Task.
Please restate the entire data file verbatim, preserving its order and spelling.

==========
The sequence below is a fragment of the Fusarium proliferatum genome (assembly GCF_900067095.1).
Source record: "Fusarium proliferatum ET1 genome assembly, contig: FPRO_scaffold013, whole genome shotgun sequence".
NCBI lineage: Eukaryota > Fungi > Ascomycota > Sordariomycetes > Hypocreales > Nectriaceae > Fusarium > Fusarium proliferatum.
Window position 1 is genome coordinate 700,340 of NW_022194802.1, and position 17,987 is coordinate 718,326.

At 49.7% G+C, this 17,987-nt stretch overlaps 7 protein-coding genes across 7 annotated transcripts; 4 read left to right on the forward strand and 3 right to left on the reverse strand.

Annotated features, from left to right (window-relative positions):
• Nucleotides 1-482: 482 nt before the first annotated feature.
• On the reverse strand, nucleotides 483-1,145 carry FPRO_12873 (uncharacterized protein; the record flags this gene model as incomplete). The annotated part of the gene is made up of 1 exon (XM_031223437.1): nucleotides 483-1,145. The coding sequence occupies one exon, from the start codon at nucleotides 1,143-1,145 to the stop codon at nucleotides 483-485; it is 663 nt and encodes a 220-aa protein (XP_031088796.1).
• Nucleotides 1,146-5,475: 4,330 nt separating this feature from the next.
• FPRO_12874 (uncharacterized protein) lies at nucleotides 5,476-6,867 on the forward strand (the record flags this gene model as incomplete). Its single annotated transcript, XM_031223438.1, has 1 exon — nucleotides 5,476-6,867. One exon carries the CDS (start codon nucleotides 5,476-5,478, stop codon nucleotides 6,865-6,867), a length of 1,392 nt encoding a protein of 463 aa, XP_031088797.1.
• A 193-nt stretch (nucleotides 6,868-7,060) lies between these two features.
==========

The sequence below is a fragment of the Fusarium proliferatum genome (assembly GCF_900067095.1).
Source record: "Fusarium proliferatum ET1 genome assembly, contig: FPRO_scaffold013, whole genome shotgun sequence".
NCBI lineage: Eukaryota > Fungi > Ascomycota > Sordariomycetes > Hypocreales > Nectriaceae > Fusarium > Fusarium proliferatum.
Window position 1 is genome coordinate 700,340 of NW_022194802.1, and position 17,987 is coordinate 718,326.

At 49.7% G+C, this 17,987-nt stretch overlaps 7 protein-coding genes across 7 annotated transcripts; 4 read left to right on the forward strand and 3 right to left on the reverse strand.

Annotated features, from left to right (window-relative positions):
• Nucleotides 1-482: 482 nt before the first annotated feature.
• On the reverse strand, nucleotides 483-1,145 carry FPRO_12873 (uncharacterized protein; the record flags this gene model as incomplete). The annotated part of the gene is made up of 1 exon (XM_031223437.1): nucleotides 483-1,145. The coding sequence occupies one exon, from the start codon at nucleotides 1,143-1,145 to the stop codon at nucleotides 483-485; it is 663 nt and encodes a 220-aa protein (XP_031088796.1).
• Nucleotides 1,146-5,475: 4,330 nt separating this feature from the next.
• FPRO_12874 (uncharacterized protein) lies at nucleotides 5,476-6,867 on the forward strand (the record flags this gene model as incomplete). Its single annotated transcript, XM_031223438.1, has 1 exon — nucleotides 5,476-6,867. One exon carries the CDS (start codon nucleotides 5,476-5,478, stop codon nucleotides 6,865-6,867), a length of 1,392 nt encoding a protein of 463 aa, XP_031088797.1.
• A 193-nt stretch (nucleotides 6,868-7,060) lies between these two features.